It may be possible to prevent spotting by taking the pill as the directions indicate each day at the same time, according to WebMD. Maintaining a healthy weight and managing stress with relaxation techniques may also help to prevent spotting. Stopping smoking can assist as well, reports Mayo Clinic.
Medications such as antibiotics and supplements may lead to spotting or breakthrough bleeding, according to Mayo Clinic. Sickness including vomiting and diarrhea can increase the chances of spotting, as the birth control medication will probably have a lower rate of absorption.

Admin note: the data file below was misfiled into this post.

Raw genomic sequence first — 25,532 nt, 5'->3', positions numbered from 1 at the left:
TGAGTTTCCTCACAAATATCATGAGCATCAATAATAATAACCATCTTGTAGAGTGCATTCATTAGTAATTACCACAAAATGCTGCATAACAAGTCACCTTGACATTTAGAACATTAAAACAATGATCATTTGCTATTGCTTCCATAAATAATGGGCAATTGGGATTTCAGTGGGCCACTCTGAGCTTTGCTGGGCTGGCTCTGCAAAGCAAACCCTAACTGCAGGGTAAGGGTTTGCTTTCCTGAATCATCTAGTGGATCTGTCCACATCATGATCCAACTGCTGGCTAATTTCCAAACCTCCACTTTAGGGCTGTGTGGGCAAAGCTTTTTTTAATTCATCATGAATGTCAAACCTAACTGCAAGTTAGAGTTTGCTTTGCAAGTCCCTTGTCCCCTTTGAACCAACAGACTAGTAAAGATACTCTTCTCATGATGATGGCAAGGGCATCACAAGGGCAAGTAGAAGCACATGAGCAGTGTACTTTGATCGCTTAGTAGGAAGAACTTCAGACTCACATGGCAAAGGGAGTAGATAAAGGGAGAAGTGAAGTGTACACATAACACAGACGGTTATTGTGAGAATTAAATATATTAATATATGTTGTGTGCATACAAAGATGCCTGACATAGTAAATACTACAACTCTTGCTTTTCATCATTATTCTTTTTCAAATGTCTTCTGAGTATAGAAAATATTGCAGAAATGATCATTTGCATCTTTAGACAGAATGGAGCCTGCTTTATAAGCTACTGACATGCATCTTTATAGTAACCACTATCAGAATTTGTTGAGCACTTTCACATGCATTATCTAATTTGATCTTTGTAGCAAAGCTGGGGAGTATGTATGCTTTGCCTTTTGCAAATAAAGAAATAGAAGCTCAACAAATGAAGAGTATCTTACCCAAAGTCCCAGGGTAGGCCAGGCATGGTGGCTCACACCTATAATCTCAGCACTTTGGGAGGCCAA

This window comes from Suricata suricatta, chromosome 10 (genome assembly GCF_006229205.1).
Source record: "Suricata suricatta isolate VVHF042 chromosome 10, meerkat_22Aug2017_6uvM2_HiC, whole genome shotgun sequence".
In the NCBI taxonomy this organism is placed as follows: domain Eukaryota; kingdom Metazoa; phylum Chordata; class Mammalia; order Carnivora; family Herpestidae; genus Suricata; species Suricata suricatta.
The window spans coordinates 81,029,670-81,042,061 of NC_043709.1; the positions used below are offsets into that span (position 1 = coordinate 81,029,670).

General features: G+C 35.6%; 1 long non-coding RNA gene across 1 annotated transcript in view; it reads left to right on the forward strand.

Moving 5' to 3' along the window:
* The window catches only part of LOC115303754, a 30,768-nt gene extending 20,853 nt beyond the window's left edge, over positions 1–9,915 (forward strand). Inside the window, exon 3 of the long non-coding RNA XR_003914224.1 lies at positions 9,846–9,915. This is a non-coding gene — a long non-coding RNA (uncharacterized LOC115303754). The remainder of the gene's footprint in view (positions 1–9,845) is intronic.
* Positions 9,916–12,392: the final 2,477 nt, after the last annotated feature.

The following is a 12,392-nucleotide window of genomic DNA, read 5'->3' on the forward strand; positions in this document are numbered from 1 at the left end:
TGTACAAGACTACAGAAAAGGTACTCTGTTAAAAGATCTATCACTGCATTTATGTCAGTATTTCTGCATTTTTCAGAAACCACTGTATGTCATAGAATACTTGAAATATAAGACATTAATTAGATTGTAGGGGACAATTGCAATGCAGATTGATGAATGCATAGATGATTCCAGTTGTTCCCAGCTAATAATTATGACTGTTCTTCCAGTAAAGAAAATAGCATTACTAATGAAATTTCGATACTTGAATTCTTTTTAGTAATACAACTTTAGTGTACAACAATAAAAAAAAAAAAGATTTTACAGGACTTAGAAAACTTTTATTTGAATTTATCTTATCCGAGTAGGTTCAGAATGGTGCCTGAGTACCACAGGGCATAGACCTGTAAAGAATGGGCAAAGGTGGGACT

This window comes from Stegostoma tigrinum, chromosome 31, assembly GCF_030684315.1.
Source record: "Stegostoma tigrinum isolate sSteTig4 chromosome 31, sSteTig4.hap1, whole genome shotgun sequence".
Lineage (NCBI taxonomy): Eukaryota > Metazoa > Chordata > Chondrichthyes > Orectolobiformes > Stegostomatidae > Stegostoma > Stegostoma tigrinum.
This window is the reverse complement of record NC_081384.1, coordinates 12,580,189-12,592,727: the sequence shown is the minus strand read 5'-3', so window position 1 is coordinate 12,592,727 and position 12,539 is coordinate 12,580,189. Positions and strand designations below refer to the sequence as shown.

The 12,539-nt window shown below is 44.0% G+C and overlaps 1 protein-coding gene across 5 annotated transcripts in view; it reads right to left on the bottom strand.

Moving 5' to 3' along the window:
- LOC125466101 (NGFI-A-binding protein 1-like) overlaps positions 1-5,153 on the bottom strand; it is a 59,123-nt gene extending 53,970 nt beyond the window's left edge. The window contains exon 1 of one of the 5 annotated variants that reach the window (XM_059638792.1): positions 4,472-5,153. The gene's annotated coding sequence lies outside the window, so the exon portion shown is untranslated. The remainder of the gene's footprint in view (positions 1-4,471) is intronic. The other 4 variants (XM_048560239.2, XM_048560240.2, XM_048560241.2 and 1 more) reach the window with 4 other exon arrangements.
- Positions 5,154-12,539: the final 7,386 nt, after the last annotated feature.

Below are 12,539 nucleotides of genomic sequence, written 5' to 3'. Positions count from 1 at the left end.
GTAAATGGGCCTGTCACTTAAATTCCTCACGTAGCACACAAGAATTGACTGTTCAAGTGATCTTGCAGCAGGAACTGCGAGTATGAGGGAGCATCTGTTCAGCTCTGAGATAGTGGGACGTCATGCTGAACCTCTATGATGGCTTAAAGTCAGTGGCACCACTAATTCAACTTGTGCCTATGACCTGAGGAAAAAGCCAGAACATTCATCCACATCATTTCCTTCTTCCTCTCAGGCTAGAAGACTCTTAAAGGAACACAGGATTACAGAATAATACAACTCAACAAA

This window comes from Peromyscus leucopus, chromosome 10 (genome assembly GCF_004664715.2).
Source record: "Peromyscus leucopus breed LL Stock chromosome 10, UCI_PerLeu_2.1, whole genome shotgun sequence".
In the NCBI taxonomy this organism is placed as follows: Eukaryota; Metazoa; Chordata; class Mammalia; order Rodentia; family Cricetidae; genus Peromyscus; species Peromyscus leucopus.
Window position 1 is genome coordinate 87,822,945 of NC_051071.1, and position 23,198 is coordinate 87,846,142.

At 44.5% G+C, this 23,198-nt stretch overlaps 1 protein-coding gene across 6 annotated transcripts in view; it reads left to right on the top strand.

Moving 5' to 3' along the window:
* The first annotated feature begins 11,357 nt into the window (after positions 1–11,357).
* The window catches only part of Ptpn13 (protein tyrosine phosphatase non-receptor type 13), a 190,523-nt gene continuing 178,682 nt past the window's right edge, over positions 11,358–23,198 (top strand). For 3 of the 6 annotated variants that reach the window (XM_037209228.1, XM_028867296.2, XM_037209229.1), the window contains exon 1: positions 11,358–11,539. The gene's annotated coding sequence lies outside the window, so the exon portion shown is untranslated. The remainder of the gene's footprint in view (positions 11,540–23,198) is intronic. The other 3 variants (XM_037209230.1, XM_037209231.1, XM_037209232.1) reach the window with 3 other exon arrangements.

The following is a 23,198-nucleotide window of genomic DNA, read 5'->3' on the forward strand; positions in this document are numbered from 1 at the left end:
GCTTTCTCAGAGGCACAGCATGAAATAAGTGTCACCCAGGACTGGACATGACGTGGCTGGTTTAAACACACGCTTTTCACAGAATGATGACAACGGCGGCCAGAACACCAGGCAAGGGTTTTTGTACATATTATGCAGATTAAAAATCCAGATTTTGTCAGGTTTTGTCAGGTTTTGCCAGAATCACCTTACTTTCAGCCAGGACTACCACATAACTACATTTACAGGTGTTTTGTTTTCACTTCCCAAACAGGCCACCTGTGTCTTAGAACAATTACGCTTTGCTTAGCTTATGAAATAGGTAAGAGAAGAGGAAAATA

Choosing to use birth control to delay or prevent a period can lead to spotting, according to Drugs.com. After a few months, the spotting typically decreases as the body adjusts to the changes. Tracking your spotting on a calendar helps to know the frequency and if it is decreasing.
Non-steroidal anti-inflammatory drugs such as ibuprofen and naproxen can be used to reduce bleeding, reports WebMD. Follow the directions for these medications carefully, and don't take this medication if it goes against any previous advice from a doctor or if pregnancy is a possibility.
Abnormal bleeding may be the result of a hormonal imbalance, pregnancy complications, an infection or cancer, reports Healthline. A physical exam is necessary to determine the cause of the bleeding.